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So, now what? (Read 1040 times)

Moondog


    I "was" on the C25K program. I'm in week 5 and ended up running 3.30 miles today. That's supposed to be like week 9 of the program. I am the most impatient person in the world and was EXTREMELY patient for 5+ weeks following the program very closely. Today, I just felt like I was ready to let loose an push myself a little. I didn't kill myself, and when I felt a little winded I slowed down a tick or two. Only thing is that the last mile or so my legs got a little sore. Not one spot but my achilles ached a bit, shins, knees. It wasn't "pain" but I guess my legs were sending a message. So my questions.... 1) I'm taking the next 2 days off. Is that enough as long as I feel good? I ran 3 straight days. 2) On my next run do I make it a little shorter, say 2 miles, and then slowly add distance back? 3) I really don't have any goals with respect to my running. Should I set some? I'm done with C25K.......and I'm a bit lost now! I need a plan or something. Thanks! Eric
      I think the natural next step is to sign up for a race! Most people would go for a 5K, but I did a 10K first. I thought I would run half of it and walk the rest, but I ended up running the whole thing. Sign up for one and train for it, then have fun running it! Then...sign up for another. Good stuff!
        I agree. My first 'race' was a local 10k event too. I also surprised myself by managing to run 95% of it - albeit quite slowly! I found running in an event was a really useful way to gauge where I was fitness and training wise, and gave my training a purpose. Just remember to enjoy it and not to try and keep up with the club runners at the front!!
        jcasetnl


          I "was" on the C25K program. I'm in week 5 and ended up running 3.30 miles today. That's supposed to be like week 9 of the program. I am the most impatient person in the world and was EXTREMELY patient for 5+ weeks following the program very closely. Today, I just felt like I was ready to let loose an push myself a little. I didn't kill myself, and when I felt a little winded I slowed down a tick or two. Only thing is that the last mile or so my legs got a little sore. Not one spot but my achilles ached a bit, shins, knees. It wasn't "pain" but I guess my legs were sending a message. So my questions.... 1) I'm taking the next 2 days off. Is that enough as long as I feel good? I ran 3 straight days. 2) On my next run do I make it a little shorter, say 2 miles, and then slowly add distance back? 3) I really don't have any goals with respect to my running. Should I set some? I'm done with C25K.......and I'm a bit lost now! I need a plan or something. Thanks! Eric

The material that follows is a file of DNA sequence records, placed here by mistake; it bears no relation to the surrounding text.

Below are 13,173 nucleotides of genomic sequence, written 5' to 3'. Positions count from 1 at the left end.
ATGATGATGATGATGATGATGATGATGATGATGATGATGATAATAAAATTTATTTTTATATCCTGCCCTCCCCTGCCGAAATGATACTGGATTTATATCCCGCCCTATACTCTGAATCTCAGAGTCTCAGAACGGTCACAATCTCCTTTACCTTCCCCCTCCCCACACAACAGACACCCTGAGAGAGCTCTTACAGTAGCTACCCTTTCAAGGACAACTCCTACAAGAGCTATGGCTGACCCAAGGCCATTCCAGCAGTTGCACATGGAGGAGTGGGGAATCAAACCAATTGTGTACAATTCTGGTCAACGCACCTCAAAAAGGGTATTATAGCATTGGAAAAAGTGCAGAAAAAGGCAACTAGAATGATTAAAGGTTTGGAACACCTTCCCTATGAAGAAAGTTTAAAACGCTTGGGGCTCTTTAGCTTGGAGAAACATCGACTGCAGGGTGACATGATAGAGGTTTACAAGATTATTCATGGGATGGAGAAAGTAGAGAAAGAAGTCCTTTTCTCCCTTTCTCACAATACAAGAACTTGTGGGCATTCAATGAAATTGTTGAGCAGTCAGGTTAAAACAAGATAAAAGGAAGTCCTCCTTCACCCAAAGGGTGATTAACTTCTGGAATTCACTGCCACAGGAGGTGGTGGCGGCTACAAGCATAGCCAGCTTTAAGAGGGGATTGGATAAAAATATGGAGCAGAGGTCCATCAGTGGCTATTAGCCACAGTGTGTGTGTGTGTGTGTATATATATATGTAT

If you're a newer runner, my advice is just to be careful. With many new people their muscle growth/cadio improves faster than their joints adapt. Result=injury. And if you get off the program, don't stress it. The main thing, in the beginning, is to just get out there and keep it enjoyable. A race might be just the thing, though. They definately keep me motivated. The all-out efforts send you into total endorphin stupidity and you want more.
            Lisa is right. Sign up for a race. The most important thing is to stay injury free and have fun!!!
            "Human beings are made up of flesh and blood, and a miracle fiber called courage" -George Patton"\
              You mention running 3 straight days.... my advice is don't do this for at least six months... if you minimize days running in a row, you can often recover with a single day (rather than two).... it's easier to build a habit with minimal breaks than with longer ones. And yes - a race is a good goal -- so it miles per month and days running per month -- but don't push it. Building slowly makes all the difference.